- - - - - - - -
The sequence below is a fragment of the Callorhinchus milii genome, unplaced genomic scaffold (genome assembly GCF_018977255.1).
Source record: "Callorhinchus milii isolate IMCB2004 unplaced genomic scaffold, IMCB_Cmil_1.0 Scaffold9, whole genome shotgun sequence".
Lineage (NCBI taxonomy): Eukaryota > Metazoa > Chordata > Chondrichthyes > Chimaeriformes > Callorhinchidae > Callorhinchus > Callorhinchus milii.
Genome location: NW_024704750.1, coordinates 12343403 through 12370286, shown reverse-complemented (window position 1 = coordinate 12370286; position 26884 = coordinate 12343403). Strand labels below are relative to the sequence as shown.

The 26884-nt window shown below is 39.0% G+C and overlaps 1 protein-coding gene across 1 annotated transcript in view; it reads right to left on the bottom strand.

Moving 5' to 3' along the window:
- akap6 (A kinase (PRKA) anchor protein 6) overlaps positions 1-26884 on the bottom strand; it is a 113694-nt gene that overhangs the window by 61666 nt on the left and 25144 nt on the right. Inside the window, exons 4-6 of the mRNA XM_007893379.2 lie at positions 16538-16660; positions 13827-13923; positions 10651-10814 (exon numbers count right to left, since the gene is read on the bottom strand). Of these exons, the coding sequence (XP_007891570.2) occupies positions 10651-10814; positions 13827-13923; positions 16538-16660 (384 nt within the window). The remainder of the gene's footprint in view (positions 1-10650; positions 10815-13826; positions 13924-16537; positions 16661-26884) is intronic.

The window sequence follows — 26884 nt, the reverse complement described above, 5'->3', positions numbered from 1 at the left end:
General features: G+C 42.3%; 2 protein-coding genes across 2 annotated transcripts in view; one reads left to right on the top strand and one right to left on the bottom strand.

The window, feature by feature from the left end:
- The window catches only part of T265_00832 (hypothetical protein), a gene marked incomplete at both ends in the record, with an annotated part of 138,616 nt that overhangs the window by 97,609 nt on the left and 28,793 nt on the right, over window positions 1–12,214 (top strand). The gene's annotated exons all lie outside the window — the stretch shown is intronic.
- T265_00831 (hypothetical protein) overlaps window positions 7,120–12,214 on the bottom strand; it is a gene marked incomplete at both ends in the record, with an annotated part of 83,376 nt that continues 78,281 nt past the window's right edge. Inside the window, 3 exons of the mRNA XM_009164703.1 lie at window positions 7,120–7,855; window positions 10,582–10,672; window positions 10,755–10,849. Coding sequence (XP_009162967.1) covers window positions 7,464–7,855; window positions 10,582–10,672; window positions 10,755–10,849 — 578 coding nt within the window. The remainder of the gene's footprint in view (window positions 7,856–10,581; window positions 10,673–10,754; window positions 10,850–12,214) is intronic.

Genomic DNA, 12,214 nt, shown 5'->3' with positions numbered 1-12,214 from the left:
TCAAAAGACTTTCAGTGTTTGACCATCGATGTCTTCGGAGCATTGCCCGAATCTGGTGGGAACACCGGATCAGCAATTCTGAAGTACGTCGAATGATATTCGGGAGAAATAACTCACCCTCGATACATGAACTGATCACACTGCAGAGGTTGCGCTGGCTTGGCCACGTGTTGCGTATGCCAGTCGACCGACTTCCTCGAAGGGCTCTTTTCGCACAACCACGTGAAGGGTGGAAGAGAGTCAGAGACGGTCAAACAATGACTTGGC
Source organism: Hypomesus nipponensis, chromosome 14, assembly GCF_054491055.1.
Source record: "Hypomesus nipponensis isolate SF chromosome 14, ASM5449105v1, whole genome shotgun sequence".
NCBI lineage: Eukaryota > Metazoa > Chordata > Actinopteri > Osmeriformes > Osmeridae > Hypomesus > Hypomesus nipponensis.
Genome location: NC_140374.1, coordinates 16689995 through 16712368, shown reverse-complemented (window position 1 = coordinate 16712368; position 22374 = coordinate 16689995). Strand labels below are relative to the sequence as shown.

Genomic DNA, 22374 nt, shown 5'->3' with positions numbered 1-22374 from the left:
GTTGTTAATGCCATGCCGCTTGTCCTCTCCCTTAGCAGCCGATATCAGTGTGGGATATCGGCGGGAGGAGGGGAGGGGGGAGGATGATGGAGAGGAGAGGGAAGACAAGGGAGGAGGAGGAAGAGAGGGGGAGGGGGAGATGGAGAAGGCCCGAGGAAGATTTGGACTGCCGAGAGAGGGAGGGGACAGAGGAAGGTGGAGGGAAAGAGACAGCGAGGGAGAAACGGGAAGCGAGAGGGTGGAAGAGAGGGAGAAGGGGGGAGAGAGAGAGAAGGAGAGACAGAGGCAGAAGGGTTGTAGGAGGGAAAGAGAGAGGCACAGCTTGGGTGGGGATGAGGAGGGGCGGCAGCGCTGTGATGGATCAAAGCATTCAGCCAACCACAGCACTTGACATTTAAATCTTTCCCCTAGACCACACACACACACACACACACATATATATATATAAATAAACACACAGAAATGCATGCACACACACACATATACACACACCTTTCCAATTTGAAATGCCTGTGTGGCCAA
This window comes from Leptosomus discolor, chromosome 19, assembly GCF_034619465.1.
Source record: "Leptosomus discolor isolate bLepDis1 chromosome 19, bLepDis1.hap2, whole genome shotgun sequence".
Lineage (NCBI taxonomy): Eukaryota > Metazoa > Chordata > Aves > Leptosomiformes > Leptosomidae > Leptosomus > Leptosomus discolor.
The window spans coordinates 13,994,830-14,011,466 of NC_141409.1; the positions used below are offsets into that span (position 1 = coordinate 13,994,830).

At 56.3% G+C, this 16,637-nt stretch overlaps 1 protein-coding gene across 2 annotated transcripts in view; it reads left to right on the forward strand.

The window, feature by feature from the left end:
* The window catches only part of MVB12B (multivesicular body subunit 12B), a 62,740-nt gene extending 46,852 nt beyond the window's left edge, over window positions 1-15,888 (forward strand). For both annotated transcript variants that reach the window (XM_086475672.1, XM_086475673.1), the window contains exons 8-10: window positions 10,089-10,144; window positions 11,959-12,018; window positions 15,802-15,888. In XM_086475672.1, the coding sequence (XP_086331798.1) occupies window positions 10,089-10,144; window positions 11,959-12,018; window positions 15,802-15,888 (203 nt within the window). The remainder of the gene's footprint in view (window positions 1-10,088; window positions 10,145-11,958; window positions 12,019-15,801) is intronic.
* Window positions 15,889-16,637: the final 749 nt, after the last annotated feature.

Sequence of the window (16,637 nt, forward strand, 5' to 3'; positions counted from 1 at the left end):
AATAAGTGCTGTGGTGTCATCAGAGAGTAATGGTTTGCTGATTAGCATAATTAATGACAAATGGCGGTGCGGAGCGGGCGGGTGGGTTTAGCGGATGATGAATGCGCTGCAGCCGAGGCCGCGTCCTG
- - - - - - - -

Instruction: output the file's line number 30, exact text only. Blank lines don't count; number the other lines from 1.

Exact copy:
AATAAGTGCTGTGGTGTCATCAGAGAGTAATGGTTTGCTGATTAGCATAATTAATGACAAATGGCGGTGCGGAGCGGGCGGGTGGGTTTAGCGGATGATGAATGCGCTGCAGCCGAGGCCGCGTCCTG